Now, I don't deny that there are highly technical positions which require very specific areas of expertise that are hard to fill with good candidates. But what irked me about this article was the presumption that laid off employees are Damaged Goods. Not said explicitly, but certainly implied in many of the quotes including:
"...Of course, plenty of high-quality workers have lost their jobs, but recruiters say still being employed suggests stability - and ability" according to Katie Johnston Chase, author of the article.
'"There is a stigma with people who have been laid off, with good reason or not' Hux said. " (That is, Ben Hux, Director of Legal Recruiting at Boston Group).
The assumption is that laid off workers are not high quality people--and recruiters must go out and poach from other firms. This is an age-old bias that probably had some merit back in the days when layoffs were not as commonplace as they are today. However, it ignores several realities including: 1) Many people are laid off for purely business reasons, having nothing to do with skill or ability; 2) Many people who are NOT a part of a layoff, stay around for political reasons. Companies are notorious for keeping on low performers who "know the right people" and longevity does not necessarily imply being a high performer; 3) It is this very attitude--that laid off workers are damaged goods--that keeps companies from hiring really talented people who have been a victim of a layoff.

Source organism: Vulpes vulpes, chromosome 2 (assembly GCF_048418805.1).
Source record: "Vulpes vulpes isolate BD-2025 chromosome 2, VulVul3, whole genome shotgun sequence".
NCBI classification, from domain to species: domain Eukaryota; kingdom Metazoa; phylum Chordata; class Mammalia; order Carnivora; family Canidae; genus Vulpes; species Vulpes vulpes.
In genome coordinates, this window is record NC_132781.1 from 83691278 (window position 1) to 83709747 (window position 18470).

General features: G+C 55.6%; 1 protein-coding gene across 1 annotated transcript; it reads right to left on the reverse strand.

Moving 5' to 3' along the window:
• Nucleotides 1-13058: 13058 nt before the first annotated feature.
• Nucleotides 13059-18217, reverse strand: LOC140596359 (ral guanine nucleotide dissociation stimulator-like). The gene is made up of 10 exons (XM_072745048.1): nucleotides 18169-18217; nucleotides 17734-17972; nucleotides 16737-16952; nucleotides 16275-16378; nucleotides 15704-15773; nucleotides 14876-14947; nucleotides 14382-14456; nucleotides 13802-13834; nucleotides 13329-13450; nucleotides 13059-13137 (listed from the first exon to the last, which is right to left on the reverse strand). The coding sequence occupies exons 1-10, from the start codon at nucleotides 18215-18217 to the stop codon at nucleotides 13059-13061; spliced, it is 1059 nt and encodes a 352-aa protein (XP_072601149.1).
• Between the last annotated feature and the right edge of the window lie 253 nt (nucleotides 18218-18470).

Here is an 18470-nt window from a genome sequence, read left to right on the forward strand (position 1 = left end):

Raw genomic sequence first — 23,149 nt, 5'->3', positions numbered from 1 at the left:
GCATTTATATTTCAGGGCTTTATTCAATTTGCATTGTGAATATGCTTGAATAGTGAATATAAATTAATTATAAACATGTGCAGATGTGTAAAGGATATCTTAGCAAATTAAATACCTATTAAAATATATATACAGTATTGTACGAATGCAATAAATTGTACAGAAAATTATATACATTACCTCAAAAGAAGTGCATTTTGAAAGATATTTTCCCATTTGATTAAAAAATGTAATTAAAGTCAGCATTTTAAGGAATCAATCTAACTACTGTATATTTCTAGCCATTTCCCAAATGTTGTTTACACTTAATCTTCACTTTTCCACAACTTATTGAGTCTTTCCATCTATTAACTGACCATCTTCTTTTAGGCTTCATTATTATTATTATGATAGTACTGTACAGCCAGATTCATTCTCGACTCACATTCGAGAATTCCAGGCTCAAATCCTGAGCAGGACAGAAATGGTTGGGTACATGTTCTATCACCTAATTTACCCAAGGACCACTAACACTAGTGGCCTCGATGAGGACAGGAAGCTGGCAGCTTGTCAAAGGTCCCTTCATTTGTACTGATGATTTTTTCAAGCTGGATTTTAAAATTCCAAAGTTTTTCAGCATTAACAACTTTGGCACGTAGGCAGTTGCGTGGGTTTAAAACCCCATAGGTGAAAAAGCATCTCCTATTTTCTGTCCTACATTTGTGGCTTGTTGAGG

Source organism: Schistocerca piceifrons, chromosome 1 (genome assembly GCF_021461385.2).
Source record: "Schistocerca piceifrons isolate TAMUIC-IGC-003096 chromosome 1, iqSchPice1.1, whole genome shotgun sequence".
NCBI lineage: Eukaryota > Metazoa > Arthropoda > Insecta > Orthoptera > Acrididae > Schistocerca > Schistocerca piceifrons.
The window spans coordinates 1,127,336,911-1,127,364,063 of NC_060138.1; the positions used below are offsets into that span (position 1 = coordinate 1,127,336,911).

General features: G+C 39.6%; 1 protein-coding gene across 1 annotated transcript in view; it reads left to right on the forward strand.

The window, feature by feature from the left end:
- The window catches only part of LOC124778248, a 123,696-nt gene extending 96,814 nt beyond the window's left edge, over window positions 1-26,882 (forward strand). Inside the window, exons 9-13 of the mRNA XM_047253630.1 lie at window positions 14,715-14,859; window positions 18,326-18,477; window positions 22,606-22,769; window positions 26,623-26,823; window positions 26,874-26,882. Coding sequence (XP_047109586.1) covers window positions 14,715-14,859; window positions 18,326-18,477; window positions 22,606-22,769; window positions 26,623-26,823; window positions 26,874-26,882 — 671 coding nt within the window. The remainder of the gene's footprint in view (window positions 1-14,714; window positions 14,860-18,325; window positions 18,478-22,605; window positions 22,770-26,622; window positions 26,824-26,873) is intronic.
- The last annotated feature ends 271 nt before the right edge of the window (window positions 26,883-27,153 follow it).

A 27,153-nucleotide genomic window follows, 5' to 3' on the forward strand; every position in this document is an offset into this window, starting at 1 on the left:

Whenever I hear these stories about how hard it is to fill good jobs in the midst of such high unemployment I want to laugh except for the fact that the discrimintion has such a negative impact on talented job seekers. And let's be real--if you are laid off after 50, good luck in finding a job in a similar position or compensation level. Age discrimination persists and as far as I can see its not going anywhere anytime soon.
We need to stop perpetuating this myth that the only good candidates are already employed. True, employed workers are more "stable" by definition--that is, they are "working", but they are not necessarily the most qualified for the job. Once freed of these biases companies will find there are many talented professionals available to fill their open reqs and these quality candidates are eager for the opportunity to make a contribution.